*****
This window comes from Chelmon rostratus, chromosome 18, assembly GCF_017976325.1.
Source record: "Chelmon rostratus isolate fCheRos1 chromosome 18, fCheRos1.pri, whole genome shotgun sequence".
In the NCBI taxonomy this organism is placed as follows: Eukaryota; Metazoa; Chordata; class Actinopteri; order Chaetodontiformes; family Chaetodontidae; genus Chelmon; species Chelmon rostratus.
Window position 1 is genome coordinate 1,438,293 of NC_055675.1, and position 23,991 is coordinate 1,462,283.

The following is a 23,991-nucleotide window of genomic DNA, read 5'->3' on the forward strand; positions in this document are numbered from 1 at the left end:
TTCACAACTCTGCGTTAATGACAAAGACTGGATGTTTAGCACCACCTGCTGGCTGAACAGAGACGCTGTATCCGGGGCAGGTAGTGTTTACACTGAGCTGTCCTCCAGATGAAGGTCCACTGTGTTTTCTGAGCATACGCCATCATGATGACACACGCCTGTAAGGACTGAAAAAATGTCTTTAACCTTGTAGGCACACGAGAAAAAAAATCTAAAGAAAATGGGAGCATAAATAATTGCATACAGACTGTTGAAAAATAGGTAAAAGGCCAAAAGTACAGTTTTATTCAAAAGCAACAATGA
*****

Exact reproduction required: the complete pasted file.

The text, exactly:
This window comes from Chelmon rostratus, chromosome 18, assembly GCF_017976325.1.
Source record: "Chelmon rostratus isolate fCheRos1 chromosome 18, fCheRos1.pri, whole genome shotgun sequence".
In the NCBI taxonomy this organism is placed as follows: Eukaryota; Metazoa; Chordata; class Actinopteri; order Chaetodontiformes; family Chaetodontidae; genus Chelmon; species Chelmon rostratus.
Window position 1 is genome coordinate 1,438,293 of NC_055675.1, and position 23,991 is coordinate 1,462,283.

The following is a 23,991-nucleotide window of genomic DNA, read 5'->3' on the forward strand; positions in this document are numbered from 1 at the left end:
TTCACAACTCTGCGTTAATGACAAAGACTGGATGTTTAGCACCACCTGCTGGCTGAACAGAGACGCTGTATCCGGGGCAGGTAGTGTTTACACTGAGCTGTCCTCCAGATGAAGGTCCACTGTGTTTTCTGAGCATACGCCATCATGATGACACACGCCTGTAAGGACTGAAAAAATGTCTTTAACCTTGTAGGCACACGAGAAAAAAAATCTAAAGAAAATGGGAGCATAAATAATTGCATACAGACTGTTGAAAAATAGGTAAAAGGCCAAAAGTACAGTTTTATTCAAAAGCAACAATGA